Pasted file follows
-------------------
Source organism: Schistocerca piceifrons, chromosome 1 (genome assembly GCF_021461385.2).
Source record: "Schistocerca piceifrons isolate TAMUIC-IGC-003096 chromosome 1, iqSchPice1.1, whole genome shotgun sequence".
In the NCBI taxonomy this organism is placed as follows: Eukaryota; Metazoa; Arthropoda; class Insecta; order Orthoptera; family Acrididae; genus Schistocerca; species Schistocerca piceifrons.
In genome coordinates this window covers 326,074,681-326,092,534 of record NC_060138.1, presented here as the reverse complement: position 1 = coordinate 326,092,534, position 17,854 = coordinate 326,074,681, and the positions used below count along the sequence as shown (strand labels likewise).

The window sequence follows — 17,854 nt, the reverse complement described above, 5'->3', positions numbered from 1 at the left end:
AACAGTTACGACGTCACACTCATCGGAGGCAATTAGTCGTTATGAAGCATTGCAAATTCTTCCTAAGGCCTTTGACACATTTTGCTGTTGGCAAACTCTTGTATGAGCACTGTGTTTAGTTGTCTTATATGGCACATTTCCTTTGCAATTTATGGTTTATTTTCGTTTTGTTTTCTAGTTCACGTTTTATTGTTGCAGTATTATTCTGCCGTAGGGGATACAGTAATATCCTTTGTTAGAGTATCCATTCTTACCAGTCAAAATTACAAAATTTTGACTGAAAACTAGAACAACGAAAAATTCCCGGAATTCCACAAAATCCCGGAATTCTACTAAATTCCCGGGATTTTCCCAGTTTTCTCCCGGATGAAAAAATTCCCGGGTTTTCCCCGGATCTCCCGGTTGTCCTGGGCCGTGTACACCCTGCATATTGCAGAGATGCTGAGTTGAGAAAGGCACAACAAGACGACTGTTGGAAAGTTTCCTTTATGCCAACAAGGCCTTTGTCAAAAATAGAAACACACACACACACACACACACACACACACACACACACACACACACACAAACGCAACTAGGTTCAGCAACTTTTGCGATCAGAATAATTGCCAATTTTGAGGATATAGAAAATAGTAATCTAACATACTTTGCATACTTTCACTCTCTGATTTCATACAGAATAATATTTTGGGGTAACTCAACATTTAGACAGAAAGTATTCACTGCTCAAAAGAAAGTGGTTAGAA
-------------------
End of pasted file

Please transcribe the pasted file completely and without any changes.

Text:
Source organism: Schistocerca piceifrons, chromosome 1 (genome assembly GCF_021461385.2).
Source record: "Schistocerca piceifrons isolate TAMUIC-IGC-003096 chromosome 1, iqSchPice1.1, whole genome shotgun sequence".
In the NCBI taxonomy this organism is placed as follows: Eukaryota; Metazoa; Arthropoda; class Insecta; order Orthoptera; family Acrididae; genus Schistocerca; species Schistocerca piceifrons.
In genome coordinates this window covers 326,074,681-326,092,534 of record NC_060138.1, presented here as the reverse complement: position 1 = coordinate 326,092,534, position 17,854 = coordinate 326,074,681, and the positions used below count along the sequence as shown (strand labels likewise).

The window sequence follows — 17,854 nt, the reverse complement described above, 5'->3', positions numbered from 1 at the left end:
AACAGTTACGACGTCACACTCATCGGAGGCAATTAGTCGTTATGAAGCATTGCAAATTCTTCCTAAGGCCTTTGACACATTTTGCTGTTGGCAAACTCTTGTATGAGCACTGTGTTTAGTTGTCTTATATGGCACATTTCCTTTGCAATTTATGGTTTATTTTCGTTTTGTTTTCTAGTTCACGTTTTATTGTTGCAGTATTATTCTGCCGTAGGGGATACAGTAATATCCTTTGTTAGAGTATCCATTCTTACCAGTCAAAATTACAAAATTTTGACTGAAAACTAGAACAACGAAAAATTCCCGGAATTCCACAAAATCCCGGAATTCTACTAAATTCCCGGGATTTTCCCAGTTTTCTCCCGGATGAAAAAATTCCCGGGTTTTCCCCGGATCTCCCGGTTGTCCTGGGCCGTGTACACCCTGCATATTGCAGAGATGCTGAGTTGAGAAAGGCACAACAAGACGACTGTTGGAAAGTTTCCTTTATGCCAACAAGGCCTTTGTCAAAAATAGAAACACACACACACACACACACACACACACACACACACACACACACACACAAACGCAACTAGGTTCAGCAACTTTTGCGATCAGAATAATTGCCAATTTTGAGGATATAGAAAATAGTAATCTAACATACTTTGCATACTTTCACTCTCTGATTTCATACAGAATAATATTTTGGGGTAACTCAACATTTAGACAGAAAGTATTCACTGCTCAAAAGAAAGTGGTTAGAA